Estimates of the number of traditionalist Catholics vary. Catholic World News reported that "the Vatican" estimated the number of those served by the Fraternity of St Peter, the Society of St Pius X and similar groups at "close to 1 million".[74] Various sources estimate the adherents of the Society of St Pius X alone at 1 million.[75][76][77][78] No major religious survey has ever made an attempt to sample and enumerate subsets of Catholics by their position on a liberal to mainstream conservative to traditionalist and sedevacantist continuum, so any figures on the numbers of traditionalist Catholics must by necessity be more or less educated guesses.

For purposes of comparison, the Knights of Columbus, a mainstream Catholic organisation, are stated to have more than 1.9 million members,[79] the Neocatechumenal Way is reported to have around 1 million members,[80] and the relatively small Opus Dei has over 80,000 members.[81]

The SSPX had priests resident in 37 countries and priests on mission in 35 more in 2018.[82] The next largest, the FSSP, served 129 dioceses in the previous year and were in charge of 40 personal parishes.[83] A large share of their members in each case are stationed in France. Two smaller societies, the SSPV and CMRI, are based in the United States.

See alsoEdit

Doctrinal and liturgical issuesEdit

Notable Traditionalist CatholicsEdit

Canonically regular traditionalist groupsEdit

Canonically irregular traditionalist groupsEdit

Sedevacantist groupsEdit

Sedeprivationists groupsEdit

Pure Schismatic groupsEdit

Generic list of groupsEdit

See alsoEdit


  1. ^ Christopher Noxon, "Is the Pope Catholic ... Enough?" in New York Times Maagazine (9 March 2003)
  2. ^ Thomas M. Kocik. The Reform of the Reform?: A Liturgical Debate : Reform Or Return. Ignatius Press; 2003. ISBN 978-0-89870-946-9. p. 19.
  3. ^ Society of Saint Pius X: "The Propagation of the Faith and the Mass of All Time"
  4. ^ [ Syon Abbey, "The Mass of the Apostles"}
  5. ^ Letter of Pope Benedict XVI, 10 March 2009
  6. ^ See, for instance, the decrees of erection of the Priestly Fraternity of St Peter and of the Institute of the Good Shepherd
  7. ^ Letter of Pope Benedict XVI accompanying his motu proprio Summorum Pontificum
  8. ^ Ripperger, Chad (March 2001). "Operative Points of View". Retrieved 30 June 2011.
  9. ^ "Pope lifts excommunications of Lefebvrite bishops". 27 January 2009. Retrieved 30 June 2011.
  10. ^ "New pastoral provisions for Sacrament of Marriage for SSPX". Retrieved 2 November 2017.
  11. ^ a b c Collinge, William J. (23 February 2012). Historical Dictionary of Catholicism. ISBN 9780810879799. Retrieved 15 February 2015.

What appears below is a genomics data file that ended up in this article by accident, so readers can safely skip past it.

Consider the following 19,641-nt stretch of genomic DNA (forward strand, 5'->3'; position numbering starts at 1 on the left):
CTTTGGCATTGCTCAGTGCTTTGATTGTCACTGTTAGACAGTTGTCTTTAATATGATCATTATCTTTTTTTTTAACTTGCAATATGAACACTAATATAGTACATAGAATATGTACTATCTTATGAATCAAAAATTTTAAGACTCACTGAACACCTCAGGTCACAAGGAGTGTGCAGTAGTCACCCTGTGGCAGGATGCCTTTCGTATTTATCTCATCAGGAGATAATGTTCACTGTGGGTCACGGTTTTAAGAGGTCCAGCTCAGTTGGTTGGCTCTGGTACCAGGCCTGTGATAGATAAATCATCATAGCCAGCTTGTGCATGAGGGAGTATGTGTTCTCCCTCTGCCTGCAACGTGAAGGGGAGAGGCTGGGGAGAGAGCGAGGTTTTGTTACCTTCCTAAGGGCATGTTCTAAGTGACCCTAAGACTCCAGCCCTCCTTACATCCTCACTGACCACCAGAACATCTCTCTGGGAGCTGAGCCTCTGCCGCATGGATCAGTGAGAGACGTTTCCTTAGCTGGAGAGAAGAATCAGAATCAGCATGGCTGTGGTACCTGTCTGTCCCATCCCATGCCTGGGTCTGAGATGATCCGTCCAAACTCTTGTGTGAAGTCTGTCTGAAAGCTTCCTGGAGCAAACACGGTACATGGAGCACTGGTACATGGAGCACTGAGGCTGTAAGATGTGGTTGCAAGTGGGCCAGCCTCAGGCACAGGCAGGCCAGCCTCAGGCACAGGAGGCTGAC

12. ^ a b c Weaver, Mary Jo; Scott Appleby, R. (1995). Being Right. ISBN 0253329221. Retrieved 15 February 2015.
  13. ^ a b c Fundamentalisms Observed. July 1994. ISBN 9780226508788. Retrieved 15 February 2015.
  14. ^ " » Prefect of the CDF says seeing Vatican II as a 'rupture' is heresy". Retrieved 15 February 2015.
  15. ^ "Orthodox Presbyterian Church". Retrieved 15 February 2015.
  16. ^ a b "Address of His Holiness Benedict XVI to the Roman Curia offering them his Christmas greetings". Retrieved 30 June 2011.
  17. ^ "Cardinal Ratzinger's Address to Bishops of Chile". Archived from the original on 15 July 2007. Retrieved 15 February 2015.
  18. ^ What are we to think of the Fraternity of Saint Peter?
  19. ^ "Responses to Some Questions Regarding Certain Aspects of the Doctrine on the Church". Retrieved 15 February 2015.
  20. ^ The Pope’s Achievement, Return to Fatima website
  21. ^ Denise McCarty, "Vatican City's 500th anniversary of the Protestant Reformation stamp" in Linn's Stamp News (10 November 2017)
  22. ^ Two New Vatican Postage Stamps, Celebrate St Francis de Sales, Mark 500th Anniversary Reformation
  23. ^ Miller, Adam (1 July 2006). Adam Miller, Is the New Mass of Pope Paul VI Invalid?. ISBN 9781411699786. Retrieved 30 June 2011.
  24. ^ "August 25: A Reader Asks: "Can a Valid Mass Be Celebrated in a Vulgar Tongue?"". Traditio. Retrieved 30 June 2011.
  25. ^ Wrighton, Basil, Collegiality: error of Vatican II, Society of Saint Pius X, retrieved 3 March 2015
  26. ^ "Notification concerning Abbé de Nantes". L’Osservatore Romano. 10 August 1969. Retrieved 7 July 2012.
  27. ^ "Notification concerning Abbé Georges de Nantes". L’Osservatore Romano. 16–17 May 1983. Retrieved 7 July 2012.
  28. ^ Fr. Brian W. Harrison, O.S. Vatican II and Religious Liberty: Contradiction or Continuity?
  29. ^ "On Waffling, Tradition and the Magisterium". Retrieved 30 June 2011.
  30. ^ Michael W. Cuneo, The Smoke of Satan: Conservative and Traditionalist Dissent in Contemporary American Catholicism (JHU Press, 1999 ISBN 0-8018-6265-5, ISBN 978-0-8018-6265-6), p. 119
  31. ^ "In view of the pastoral nature of the Council, it avoided any extraordinary statement of dogmas that would be endowed with the note of infallibility, but it still provided its teaching with the authority of the supreme ordinary Magisterium. This ordinary Magisterium, which is so obviously official, has to be accepted with docility, and sincerity by all the faithful, in accordance with the mind of the Council on the nature and aims of the individual documents" (General Audience of 12 January 1966)
  32. ^ Cf. a talk available as audio files at this sedevacantist website
  33. ^ Chadwick, Kay (2000). Catholicism, Politics and Society in Twentieth-century France. ISBN 9780853239741. Retrieved 15 February 2015.
  34. ^ a b c d e f "Radical Traditional Catholicism", Intelligence Files, Southern Poverty Law Center, 2011
  35. ^ "Radical Traditionalist Catholics Spew Anti-Semitic Hate, Commit Violence Against Jews", Southern Poverty Law Center, 2006
  36. ^ Code of Canon Law, canon 928 (emphasis added)
  37. ^ Summorum Pontificum, art. 1
  38. ^ Letter of Pope Benedict XVI accompanying the motu proprio Summorum Pontificum